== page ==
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34 officers responsible for managing U.S. intercontinental ballistic missiles are suspected of having cheated on a test of their knowledge of how to handle an "emergency war order" that would result in the launch of a nuclear weapon.  

Are we seeing the dangerous development of anomie in the operation of our doomsday machine?

In addition to the current cheating scandal, recall last year's story reporting how the commander of the ballistic missile units, Maj. Gen. Michael Carey, was fired for drunken and inappropriate behavior while on a security delegation in Russia.  

Now as of last week, two officers overseeing nuclear missiles at a Montana air-base are reportedly under investigation for "involvement in illegal drugs, " according to the LATimes.  

The AP quotes internal email from Lt. Col. Jay Folds saying that "we are, in fact, in a crisis right now."  Folds was commenting on a March inspection of the 91st Missile Wing at Minot Air Force Base, N.D., which earned the equivalent of a "D" grade when tested on its mastery of Minuteman III missile launch operations, according to the CBS story.

The group's deputy commander said it is suffering "rot" within its ranks.

Earlier this month, Defense Sec. Chuck Hegel diagnosed the "rot" in an interview with the LATimes:

They [air force personnel assigned to operating nuclear missile silos and other nuclear facilities] do feel unappreciated many times. They are stuck out in areas where not a lot of attention is paid. And I know they wonder more than occasionally if anybody's paying attention.
French sociologist Emile Durkheim identifies the social disorder of "anomie", wherein rapid changes in the standards and values of societies lead members to feel alienated from the purposes that had been rationalized by an earlier, antiquated ideology.  The conditions for anomie are apparently ripe among US missilers.  Following WWII, these missile sites were rationalized under the ideology of total war, and mutually assured destruction of contending superpowers.  Today, the US faces no such imminent threat from nuclear adversaries.  Yet the instruments of that ideology remain in place, along with a community of alienated operators.

Are the military units operating these sites plagued by anomie?

Cheating behavior is indeed linked to anomie.

But another study has found links between such cheating and other attitudes and dispositions that appear to be prevalent on the missile bases: disposition to use drugs and alcohol, a low regard for ideals of conduct.  And then there's this: this same study suggests that cheating propensity is most conspicuous among those least committed to the ethical principal of doing no harm to others.  Perhaps that particular ethical principal might be downplayed in a community tasked with terminating civilizations upon command.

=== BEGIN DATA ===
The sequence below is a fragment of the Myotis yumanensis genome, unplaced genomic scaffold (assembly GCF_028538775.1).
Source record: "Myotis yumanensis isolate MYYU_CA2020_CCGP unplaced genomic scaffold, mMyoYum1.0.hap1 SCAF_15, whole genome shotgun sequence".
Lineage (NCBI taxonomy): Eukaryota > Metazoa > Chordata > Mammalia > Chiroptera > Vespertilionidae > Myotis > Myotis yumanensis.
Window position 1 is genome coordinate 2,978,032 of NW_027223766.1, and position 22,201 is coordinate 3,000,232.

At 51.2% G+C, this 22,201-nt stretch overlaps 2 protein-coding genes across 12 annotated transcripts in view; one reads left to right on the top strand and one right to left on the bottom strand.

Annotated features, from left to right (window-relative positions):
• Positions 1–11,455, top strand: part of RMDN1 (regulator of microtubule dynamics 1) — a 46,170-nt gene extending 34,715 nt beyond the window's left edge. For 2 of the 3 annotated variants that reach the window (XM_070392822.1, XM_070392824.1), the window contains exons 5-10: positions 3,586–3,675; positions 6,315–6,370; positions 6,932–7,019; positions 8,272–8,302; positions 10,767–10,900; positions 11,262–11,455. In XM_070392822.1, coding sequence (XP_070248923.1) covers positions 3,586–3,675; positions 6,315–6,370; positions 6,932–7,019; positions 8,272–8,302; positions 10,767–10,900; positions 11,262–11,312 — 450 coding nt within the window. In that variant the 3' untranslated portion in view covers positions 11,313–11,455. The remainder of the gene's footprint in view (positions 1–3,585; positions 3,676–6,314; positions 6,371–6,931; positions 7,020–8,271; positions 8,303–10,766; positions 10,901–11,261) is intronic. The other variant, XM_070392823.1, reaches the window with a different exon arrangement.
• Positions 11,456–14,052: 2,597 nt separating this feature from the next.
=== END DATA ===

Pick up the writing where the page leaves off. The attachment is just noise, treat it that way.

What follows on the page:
Is the problem best understood as Durkheim's anomie, or the ethical vacuum surrounding sites prepared to decimate human societies, or as a combination of these? Regardless, following Hegel's remark, perhaps we should be paying closer attention to the demoralized operators. And sending flowers or mittens is probably not the attention needed.  It's US policy that needs attention: we should be taking the lead in highlighting the antiquated and unethical logic of maintaining an international regime of doomsday machines.

Originally posted to Sacred Cod on Thu Jan 16, 2014 at 03:28 PM PST.

Also republished by Community Spotlight.

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Comment Preferences

  •  "deterrance" against WHO? (8+ / 0-)

    The US faces no realistic existential military threat anywhere from anyone, let alone any real threat of nuclear attack.

    Nuclear weapons have outlived their usefulness. They have no military utility--they are weapons of mass terror.  Nothing more, nothing less, nothing else. They should all be banned, along with the technology to make them.

    In the end, reality always wins.

    by Lenny Flank on Thu Jan 16, 2014 at 06:02:11 PM PST

    •  Amen to that. (1+ / 0-)
      Recommended by:
      salmo

      "Time flies like an arrow. Fruit flies like a banana." --Townes Van Zandt

      by Bisbonian on Thu Jan 16, 2014 at 06:10:29 PM PST

      [ Parent ]

    •  mmmm (3+ / 0-)
      The US faces no realistic existential military threat anywhere from anyone …
      Are you one of those "the Cold War is over" people? It isn't, and never was.
      … let alone any real threat of nuclear attack.
      Just to pick nits, i'd say that there's a very real danger that the US will be nuked. Those missiles can't be called back, and there have been some frighteningly close calls. I'm not optimistic that a mistaken, or rogue, attack will never happen. The really disturbing thing is that this would almost likely trigger "spasm" response, eg. total, full-on nuclear nightmare.